News Analysis

Thursday 18 September 2014

Watershed moment for controversial public sector top-ups

CRC pay levels stink, but so do those in a host of taxpayer-funded institutions, says Daniel McConnell

Published 26/01/2014 | 02:30

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Master of the National Maternity Hospital Dr. Rhona Mahony
Master of the National Maternity Hospital Dr. Rhona Mahony.

As the Public Accounts Committee (PAC) continues its investigations into the embattled Central Remedial Clinic (CRC), attention is now beginning to drift toward those other voluntary hospitals that are in breach of government pay rules.

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Come next Friday, some of the country's most prominent medical chiefs including Dr Rhona Mahony of the National Maternity Hospital, Holles Street, and Dr Sam Coulter Smith of the Rotunda Hospitals will have to prove their institutions are compliant or risk having their funding cut.

Under Section 38 of the Health Act 2004, which includes both health agencies and voluntary hospitals, such bodies "may not supplement approved rates of remuneration with either Exchequer funding or non-government sources of funding". According to the Health Service Executive's damning internal audit report, just seven of 42 voluntary hospitals who last year between them received €2.6bn in taxpayers' money are abiding by the rules. Just seven!

Those operating within the legally binding pay scales are KARE Central Services Newbridge (which received €14.9m last year), St John's Hospital Limerick (€19.8m), St Patrick's Centre Kilkenny (amount not disclosed), The Children's Sunshine Home Foxrock (€3.8m), Mercy University Hospital, Cork (€64m), Sunbeam House Bray Co Wicklow (€19.5m) and the Incorporated Orthopaedic Hospital Clontarf (€7.5m).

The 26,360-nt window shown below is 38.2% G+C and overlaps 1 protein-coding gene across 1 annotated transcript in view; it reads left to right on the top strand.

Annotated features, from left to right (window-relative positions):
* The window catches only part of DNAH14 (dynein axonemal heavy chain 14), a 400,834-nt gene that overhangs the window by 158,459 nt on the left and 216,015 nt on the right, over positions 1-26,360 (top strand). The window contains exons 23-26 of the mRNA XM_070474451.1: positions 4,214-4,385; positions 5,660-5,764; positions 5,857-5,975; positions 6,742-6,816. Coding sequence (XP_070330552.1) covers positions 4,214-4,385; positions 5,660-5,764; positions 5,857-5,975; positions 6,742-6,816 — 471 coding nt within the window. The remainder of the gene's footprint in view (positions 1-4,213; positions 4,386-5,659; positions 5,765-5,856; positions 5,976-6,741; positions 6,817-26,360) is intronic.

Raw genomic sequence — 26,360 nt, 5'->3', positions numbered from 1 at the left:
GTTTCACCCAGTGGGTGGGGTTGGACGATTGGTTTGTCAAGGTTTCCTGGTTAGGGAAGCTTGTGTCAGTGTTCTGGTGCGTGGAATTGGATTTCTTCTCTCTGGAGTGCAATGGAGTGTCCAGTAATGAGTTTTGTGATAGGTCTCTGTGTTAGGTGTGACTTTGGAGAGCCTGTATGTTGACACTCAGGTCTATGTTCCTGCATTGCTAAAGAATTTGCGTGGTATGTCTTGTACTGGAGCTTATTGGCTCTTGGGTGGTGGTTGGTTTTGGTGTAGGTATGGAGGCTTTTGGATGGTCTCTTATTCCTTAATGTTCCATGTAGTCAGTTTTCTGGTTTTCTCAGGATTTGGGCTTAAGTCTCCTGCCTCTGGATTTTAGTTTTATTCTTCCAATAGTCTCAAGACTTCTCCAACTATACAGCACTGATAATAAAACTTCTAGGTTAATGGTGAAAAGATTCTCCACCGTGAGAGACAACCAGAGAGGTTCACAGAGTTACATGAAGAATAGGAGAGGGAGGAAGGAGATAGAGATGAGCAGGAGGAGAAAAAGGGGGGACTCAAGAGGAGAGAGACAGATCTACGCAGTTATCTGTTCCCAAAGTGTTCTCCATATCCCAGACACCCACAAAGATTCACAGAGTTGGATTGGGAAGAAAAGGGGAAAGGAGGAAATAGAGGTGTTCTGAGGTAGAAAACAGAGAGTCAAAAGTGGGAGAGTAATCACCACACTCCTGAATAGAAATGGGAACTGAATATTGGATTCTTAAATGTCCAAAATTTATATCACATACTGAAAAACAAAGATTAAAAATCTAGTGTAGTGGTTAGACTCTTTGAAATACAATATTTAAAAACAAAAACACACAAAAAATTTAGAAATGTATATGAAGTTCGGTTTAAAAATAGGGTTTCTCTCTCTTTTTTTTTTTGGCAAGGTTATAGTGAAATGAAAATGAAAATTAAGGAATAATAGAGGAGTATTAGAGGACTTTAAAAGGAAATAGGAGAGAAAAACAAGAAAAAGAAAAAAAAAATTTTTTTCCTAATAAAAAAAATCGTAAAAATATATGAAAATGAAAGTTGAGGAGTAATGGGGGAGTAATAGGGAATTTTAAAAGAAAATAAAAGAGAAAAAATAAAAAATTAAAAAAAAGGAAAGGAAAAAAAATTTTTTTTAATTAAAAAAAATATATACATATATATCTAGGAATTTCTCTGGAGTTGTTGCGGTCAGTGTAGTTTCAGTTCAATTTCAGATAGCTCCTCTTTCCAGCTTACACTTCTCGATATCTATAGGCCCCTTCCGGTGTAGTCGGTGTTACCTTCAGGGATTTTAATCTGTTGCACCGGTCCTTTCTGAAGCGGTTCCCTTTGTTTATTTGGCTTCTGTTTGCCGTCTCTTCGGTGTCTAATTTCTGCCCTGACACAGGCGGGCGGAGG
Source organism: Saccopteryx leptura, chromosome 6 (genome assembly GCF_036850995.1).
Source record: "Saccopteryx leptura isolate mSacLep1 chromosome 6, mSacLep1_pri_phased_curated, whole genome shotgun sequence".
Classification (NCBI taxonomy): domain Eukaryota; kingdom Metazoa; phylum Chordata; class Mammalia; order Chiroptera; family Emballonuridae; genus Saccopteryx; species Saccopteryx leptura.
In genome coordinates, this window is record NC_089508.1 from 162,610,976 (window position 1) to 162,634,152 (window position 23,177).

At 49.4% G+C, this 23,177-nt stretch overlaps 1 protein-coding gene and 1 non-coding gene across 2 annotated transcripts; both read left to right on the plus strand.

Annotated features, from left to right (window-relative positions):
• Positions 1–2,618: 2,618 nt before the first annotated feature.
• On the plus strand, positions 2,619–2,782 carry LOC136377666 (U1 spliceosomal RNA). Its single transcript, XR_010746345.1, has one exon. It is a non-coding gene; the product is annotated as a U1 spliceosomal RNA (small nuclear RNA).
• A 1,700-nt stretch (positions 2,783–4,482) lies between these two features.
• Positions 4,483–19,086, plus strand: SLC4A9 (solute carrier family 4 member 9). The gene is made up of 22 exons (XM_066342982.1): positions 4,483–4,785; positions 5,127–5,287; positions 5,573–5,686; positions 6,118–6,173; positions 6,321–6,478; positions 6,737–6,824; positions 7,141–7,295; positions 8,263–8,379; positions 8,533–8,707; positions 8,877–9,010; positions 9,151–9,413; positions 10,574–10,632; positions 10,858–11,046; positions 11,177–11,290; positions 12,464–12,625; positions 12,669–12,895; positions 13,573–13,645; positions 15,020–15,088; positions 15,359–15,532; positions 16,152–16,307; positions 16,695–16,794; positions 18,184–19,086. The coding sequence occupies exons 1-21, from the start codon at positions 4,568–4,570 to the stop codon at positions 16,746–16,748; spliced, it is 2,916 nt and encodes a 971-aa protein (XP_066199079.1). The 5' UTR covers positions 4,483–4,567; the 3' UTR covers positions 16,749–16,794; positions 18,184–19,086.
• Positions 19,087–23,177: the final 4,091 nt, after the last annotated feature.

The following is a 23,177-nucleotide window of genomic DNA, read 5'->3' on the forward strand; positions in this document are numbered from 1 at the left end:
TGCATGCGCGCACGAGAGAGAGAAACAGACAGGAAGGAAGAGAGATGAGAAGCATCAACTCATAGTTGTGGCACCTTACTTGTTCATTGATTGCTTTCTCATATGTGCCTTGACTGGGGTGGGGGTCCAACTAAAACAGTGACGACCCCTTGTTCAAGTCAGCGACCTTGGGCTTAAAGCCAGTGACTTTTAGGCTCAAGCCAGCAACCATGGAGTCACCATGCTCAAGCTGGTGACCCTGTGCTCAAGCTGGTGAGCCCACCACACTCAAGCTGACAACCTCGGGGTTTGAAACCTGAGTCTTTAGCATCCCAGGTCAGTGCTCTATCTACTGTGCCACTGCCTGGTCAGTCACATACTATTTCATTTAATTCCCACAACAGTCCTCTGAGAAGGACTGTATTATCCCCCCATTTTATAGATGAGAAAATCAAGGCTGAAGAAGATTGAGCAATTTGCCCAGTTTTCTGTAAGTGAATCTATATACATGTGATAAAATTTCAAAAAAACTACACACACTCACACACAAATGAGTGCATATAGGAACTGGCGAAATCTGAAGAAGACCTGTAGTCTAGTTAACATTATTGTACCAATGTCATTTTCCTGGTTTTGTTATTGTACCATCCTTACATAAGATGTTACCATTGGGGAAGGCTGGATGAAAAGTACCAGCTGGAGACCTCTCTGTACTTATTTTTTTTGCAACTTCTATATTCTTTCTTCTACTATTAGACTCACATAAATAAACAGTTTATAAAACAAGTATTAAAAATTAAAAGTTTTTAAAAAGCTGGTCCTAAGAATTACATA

The other 35 institutions, including some of the country's largest hospitals – the Coombe, the Rotunda, the National Maternity Hospital, Holles Street among them – remain in breach of the stated pay policies.

The HSE has given these non-compliant hospitals and agencies until next Friday to get into line or risk having their funding cut.

While much of the public and political attention in the past few weeks has centred on the CRC, next Friday's deadline will once again bring the defiance of these other institutions back into the spotlight.

Of those 35 agencies found not to be in full compliance with the rules, 23 of them were found to be in partial compliance with the rules but with a few exceptions here or there.

Included in this bunch is the Mater Hospital and the under-fire St Vincent's Healthcare Group (St Vincent's Public and Private Hospitals and St Michael's Hospital, Dun Laoghaire) which received €231m in public funding last year.

Its chief executive was forced to reveal on December 23 that he is paid €292,669 a year. Nicholas Jermyn said his salary of just under €300,000 is made up of €136,000 from the HSE, €136,500 from a privately funded salary, plus a car allowance of €20,000.

At a recent meeting of the PAC, Mr Jermyn and his chairman Noel Whelan said the hospital was locked in a dialogue with the HSE to bring it into line with the approved salary scales.

Twelve others were found to be "confirmed as non-compliant" and in full breach of the HSE's clearly stated pay rules.